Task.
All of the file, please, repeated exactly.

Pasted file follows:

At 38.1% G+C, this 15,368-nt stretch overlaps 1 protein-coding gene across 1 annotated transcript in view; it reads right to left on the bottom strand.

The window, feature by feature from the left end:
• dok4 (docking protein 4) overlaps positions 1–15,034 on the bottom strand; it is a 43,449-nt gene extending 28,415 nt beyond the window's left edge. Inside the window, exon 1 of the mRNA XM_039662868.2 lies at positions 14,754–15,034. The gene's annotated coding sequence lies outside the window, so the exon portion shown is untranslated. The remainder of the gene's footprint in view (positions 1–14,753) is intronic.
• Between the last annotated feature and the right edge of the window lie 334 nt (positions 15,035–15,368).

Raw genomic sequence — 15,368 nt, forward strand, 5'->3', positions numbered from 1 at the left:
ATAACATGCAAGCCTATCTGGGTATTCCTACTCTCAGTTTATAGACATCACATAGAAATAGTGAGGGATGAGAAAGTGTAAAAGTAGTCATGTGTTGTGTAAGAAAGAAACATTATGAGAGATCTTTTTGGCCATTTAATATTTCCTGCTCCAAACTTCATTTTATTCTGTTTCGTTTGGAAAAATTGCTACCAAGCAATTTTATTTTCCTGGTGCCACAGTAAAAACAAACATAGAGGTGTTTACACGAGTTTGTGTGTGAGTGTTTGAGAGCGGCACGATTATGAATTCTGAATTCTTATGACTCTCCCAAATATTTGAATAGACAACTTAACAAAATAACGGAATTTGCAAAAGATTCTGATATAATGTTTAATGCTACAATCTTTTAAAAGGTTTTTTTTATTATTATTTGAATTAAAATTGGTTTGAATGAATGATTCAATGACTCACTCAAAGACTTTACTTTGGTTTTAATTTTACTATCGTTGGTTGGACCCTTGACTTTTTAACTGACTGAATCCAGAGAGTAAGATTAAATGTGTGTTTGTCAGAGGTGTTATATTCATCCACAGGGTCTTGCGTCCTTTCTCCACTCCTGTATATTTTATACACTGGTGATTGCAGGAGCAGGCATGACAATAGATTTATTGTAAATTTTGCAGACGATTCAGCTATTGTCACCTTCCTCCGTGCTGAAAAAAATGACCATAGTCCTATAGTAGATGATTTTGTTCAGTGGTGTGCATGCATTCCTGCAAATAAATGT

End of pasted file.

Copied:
At 38.1% G+C, this 15,368-nt stretch overlaps 1 protein-coding gene across 1 annotated transcript in view; it reads right to left on the bottom strand.

The window, feature by feature from the left end:
• dok4 (docking protein 4) overlaps positions 1–15,034 on the bottom strand; it is a 43,449-nt gene extending 28,415 nt beyond the window's left edge. Inside the window, exon 1 of the mRNA XM_039662868.2 lies at positions 14,754–15,034. The gene's annotated coding sequence lies outside the window, so the exon portion shown is untranslated. The remainder of the gene's footprint in view (positions 1–14,753) is intronic.
• Between the last annotated feature and the right edge of the window lie 334 nt (positions 15,035–15,368).

Raw genomic sequence — 15,368 nt, forward strand, 5'->3', positions numbered from 1 at the left:
ATAACATGCAAGCCTATCTGGGTATTCCTACTCTCAGTTTATAGACATCACATAGAAATAGTGAGGGATGAGAAAGTGTAAAAGTAGTCATGTGTTGTGTAAGAAAGAAACATTATGAGAGATCTTTTTGGCCATTTAATATTTCCTGCTCCAAACTTCATTTTATTCTGTTTCGTTTGGAAAAATTGCTACCAAGCAATTTTATTTTCCTGGTGCCACAGTAAAAACAAACATAGAGGTGTTTACACGAGTTTGTGTGTGAGTGTTTGAGAGCGGCACGATTATGAATTCTGAATTCTTATGACTCTCCCAAATATTTGAATAGACAACTTAACAAAATAACGGAATTTGCAAAAGATTCTGATATAATGTTTAATGCTACAATCTTTTAAAAGGTTTTTTTTATTATTATTTGAATTAAAATTGGTTTGAATGAATGATTCAATGACTCACTCAAAGACTTTACTTTGGTTTTAATTTTACTATCGTTGGTTGGACCCTTGACTTTTTAACTGACTGAATCCAGAGAGTAAGATTAAATGTGTGTTTGTCAGAGGTGTTATATTCATCCACAGGGTCTTGCGTCCTTTCTCCACTCCTGTATATTTTATACACTGGTGATTGCAGGAGCAGGCATGACAATAGATTTATTGTAAATTTTGCAGACGATTCAGCTATTGTCACCTTCCTCCGTGCTGAAAAAAATGACCATAGTCCTATAGTAGATGATTTTGTTCAGTGGTGTGCATGCATTCCTGCAAATAAATGT